Race and medicine in light of the new mechanistic philosophy of science

Abstract

Racial disparities in health outcomes have recently become a flashpoint in the debate about the value of race as a biological concept. What role, if any, race has in the etiology of disease is a philosophically and scientifically contested topic. In this article, I expand on the insights of the new mechanistic philosophy of science to defend a mechanism discovery approach to investigating epidemiological racial disparities. The mechanism discovery approach has explanatory virtues lacking in the populational approach typically employed in the study of race and biomedicine. The explanatory constraints that form an integral part of the new mechanistic approach enable mechanism discovery to avoid the epistemic and normative shortcomings of the populational approach. The methodology of mechanism discovery can fruitfully be extended to the treatment and reversal of epidemiological racial disparities.

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Notes

  1. 1.

    By epidemiological racial disparities I mean statistically significant differences in the incidence of disease between racialized groups. Except when discussing the views of others, I use “race” and “racialized group” interchangeably. However, see Hochman (2019) for the argument that since racialization theory is not committed to a racial ontology, “racialized groups” are conceptually distinct from “races.” Since I am not committed to a racial ontology in my use of “race” (unless I am referring to another author’s conception), I do not take this distinction to be a problem for my usage. Thanks to an anonymous reviewer for drawing my attention to this issue.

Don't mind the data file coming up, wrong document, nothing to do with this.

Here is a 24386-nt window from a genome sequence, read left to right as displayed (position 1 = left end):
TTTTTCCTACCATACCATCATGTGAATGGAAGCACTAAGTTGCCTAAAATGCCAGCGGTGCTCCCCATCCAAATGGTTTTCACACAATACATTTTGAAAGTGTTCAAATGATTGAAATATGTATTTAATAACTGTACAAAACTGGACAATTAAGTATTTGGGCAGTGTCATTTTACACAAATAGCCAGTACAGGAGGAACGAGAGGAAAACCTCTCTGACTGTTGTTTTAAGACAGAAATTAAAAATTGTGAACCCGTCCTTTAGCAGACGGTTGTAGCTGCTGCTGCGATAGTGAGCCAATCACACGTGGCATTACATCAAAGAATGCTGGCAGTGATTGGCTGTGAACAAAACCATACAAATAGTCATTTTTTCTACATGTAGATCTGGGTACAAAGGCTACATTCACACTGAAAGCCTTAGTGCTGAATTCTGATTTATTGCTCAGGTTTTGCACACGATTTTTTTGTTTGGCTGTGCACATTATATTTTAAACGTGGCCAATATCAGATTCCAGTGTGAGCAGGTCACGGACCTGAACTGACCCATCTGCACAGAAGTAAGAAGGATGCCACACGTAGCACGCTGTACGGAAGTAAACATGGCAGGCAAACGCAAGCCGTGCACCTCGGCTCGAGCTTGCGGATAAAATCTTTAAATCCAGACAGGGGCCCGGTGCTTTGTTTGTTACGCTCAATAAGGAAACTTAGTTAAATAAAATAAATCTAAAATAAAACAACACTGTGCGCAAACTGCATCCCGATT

2. 2.

    Sesardic (2010) defends genetic race realism and race as a genetic concept. See Taylor (2011) for a response.

  3. 3.

    African Americans are fairly admixed with only modest variation in ancestry and are primarily drawn from populations originating in West and West-Central Africa, including the Yoruba in Nigeria (Zakharia et al. 2009).

  4. 4.

    Thanks to an anonymous reviewer for suggesting this term.

  5. 5.

    See discussion of evidence for details.

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Correspondence to Kalewold Hailu Kalewold.

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Kalewold, K.H. Race and medicine in light of the new mechanistic philosophy of science. Biol Philos 35, 41 (2020). https://doi.org/10.1007/s10539-020-09759-x

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Keywords

  • Mechanism
  • Race
  • Epigenetics
  • Explanation
  • Disease
  • Epidemiology